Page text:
Part 7: Miscellaneous
Treasury support for banks
Section 228: Consolidated Fund
504.Subsection (1) provides for any expenditure incurred by the Treasury in connection with the exercise of the powers in Parts 1 to 3 of this Act, by the Treasury or Secretary of State (with the consent of the Treasury) in connection with the giving of financial assistance to or in respect of banks or other financial institutions or in connection with the provision of financial assistance by the Treasury to the Bank of England to be paid from money provided by Parliament. Financial assistance includes giving guarantees or indemnities.
505.Subsection (2) makes clear that expenditure in respect of financial assistance in respect of banks or financial institutions falls within subsection (1)(b) where it is expected to facilitate the business of banks or financial institutions generally. But it does not matter if that is not the sole or principal expected effect of, or motive for, the assistance.
506.Subsection (3) provides that “financial assistance” has the meaning given by section 257 and that an order under that section may restrict or expand the effect of subsection (2).
507.Subsection (4) makes it clear that the section has effect in relation to expenditure incurred before or after Royal Assent and expenditure incurred in pursuance of obligations entered into before or after Royal Assent.
508.Subsection (5) provides for expenditure referred to in subsection (1) to be met directly from the Consolidated Fund where the Treasury are satisfied that the expenditure is too urgent for the money to be provided by Parliament pursuant to an Appropriation Act or Consolidated Fund Act.
509.Subsection (6) obliges the Treasury to lay a report before Parliament where it relies on subsection (5). The report must not identify the institution to or in respect of which the money is paid. Under subsection (7) a report may be delayed or dispensed with on public interest grounds.
Section 229: National Loans Fund
510.This section allows the Treasury to draw money from the National Loans Fund for the purpose of making a loan to or in respect of a bank or other financial institution when the loan is required urgently in order to protect the stability of the financial systems of the United Kingdom.
511.Subsection (6) obliges the Treasury to lay a report before Parliament where it relies on subsection (1). The report must not identify the institution to or in respect of which the money is paid. Under subsection (7) a report may be delayed or dispensed with on public interest grounds.
Section 230: “Financial institution”
512.This section allows the Treasury to define “financial institution” for the purposes of sections 228 and 229 by statutory instrument.
Section 231: Reports
513.Subsection (1) requires the Treasury to lay a report before the House of Commons about arrangements entered into that involve or may require money to be provided by Parliament under section 228(1).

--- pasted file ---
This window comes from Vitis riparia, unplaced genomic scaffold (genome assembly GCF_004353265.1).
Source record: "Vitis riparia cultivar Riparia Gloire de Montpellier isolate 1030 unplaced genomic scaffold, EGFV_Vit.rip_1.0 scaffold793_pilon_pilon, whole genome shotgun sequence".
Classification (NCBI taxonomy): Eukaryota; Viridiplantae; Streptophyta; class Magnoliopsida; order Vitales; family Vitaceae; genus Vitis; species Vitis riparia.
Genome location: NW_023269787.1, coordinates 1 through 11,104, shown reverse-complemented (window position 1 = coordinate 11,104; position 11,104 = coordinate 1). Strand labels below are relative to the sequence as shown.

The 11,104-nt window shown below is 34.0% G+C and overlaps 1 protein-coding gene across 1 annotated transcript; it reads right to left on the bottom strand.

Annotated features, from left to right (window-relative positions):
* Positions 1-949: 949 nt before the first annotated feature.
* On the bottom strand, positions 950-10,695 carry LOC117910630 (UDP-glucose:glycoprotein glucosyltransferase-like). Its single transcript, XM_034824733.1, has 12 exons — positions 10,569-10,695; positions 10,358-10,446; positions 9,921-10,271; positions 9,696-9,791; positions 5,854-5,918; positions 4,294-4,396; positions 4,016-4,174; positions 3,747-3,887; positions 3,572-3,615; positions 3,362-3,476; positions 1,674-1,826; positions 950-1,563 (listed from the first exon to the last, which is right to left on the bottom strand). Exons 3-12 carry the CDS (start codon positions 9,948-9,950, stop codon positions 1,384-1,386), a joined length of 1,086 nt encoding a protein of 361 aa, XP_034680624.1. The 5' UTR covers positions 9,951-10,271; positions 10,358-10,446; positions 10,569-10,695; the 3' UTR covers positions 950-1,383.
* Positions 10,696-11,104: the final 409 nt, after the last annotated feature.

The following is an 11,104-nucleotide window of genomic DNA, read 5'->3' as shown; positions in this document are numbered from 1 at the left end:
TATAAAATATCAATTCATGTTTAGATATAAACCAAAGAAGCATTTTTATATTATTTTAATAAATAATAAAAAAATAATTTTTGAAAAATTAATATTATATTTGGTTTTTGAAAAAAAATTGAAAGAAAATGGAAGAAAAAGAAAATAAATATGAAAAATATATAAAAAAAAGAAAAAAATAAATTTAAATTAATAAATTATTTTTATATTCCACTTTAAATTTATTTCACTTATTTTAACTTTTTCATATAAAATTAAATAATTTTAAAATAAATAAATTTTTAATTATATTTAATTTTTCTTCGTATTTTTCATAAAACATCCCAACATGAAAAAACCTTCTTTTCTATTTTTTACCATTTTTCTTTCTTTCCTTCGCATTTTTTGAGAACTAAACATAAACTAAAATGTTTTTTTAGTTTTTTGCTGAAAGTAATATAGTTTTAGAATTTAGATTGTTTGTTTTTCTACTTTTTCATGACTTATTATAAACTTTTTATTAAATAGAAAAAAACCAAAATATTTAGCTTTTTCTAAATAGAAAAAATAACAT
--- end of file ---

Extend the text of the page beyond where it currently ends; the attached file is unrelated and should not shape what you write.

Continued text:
514.Under subsection (2) reports are to be prepared in respect of each successive six-month period beginning with the period starting on 1 April 2009. But the Treasury is not obliged to lay a report if no such arrangements have been entered into during the relevant period. Where a report is required to be laid, subsection (3) requires that to take place as soon as reasonably practicable after the end of the relevant period.
515.Subsection (4) requires the Treasury to ensure that a report does not specify any specific arrangements entered into or identify (or enable the identification of) beneficiaries of the arrangements).
516.Subsection (5) provides that the Treasury must aim to give as much information as possible in a report. But this is subject to subsection (4) and other considerations of public interest.
Section 232: Definition
517.This section provides that an institution is an investment bank if it fulfils three conditions: that it holds one of three specified permissions under Part 4 of the Financial Services and Markets Act 2000, that it holds client assets and that it is a UK incorporated institution. The section also defines ‘client assets’ as being assets which are being held by an institution on behalf of a client (whether or not on trust). The Treasury may, by order, bring other financial institutions into the scope of this definition, may exclude certain classes of institution from this definition and may amend what is meant by ‘client assets’.
Section 233: Insolvency regulations
518.Section 233 provides that the Treasury may make regulations which alter existing insolvency procedures insofar as they apply to investment banks. The Treasury may modify insolvency law as it applies to investment banks, or alternatively, set up a new insolvency scheme.
519.Subsection (3) establishes objectives to which the Treasury must have regard in making regulations, including that the Treasury must balance the need to facilitate the return of client assets with the need to protect the rights of other creditors. The other objectives are to aim to provide certainty, to minimise disruption to business and to the markets and to maximise the effectiveness of the UK financial services industry.
Section 234: Regulations: details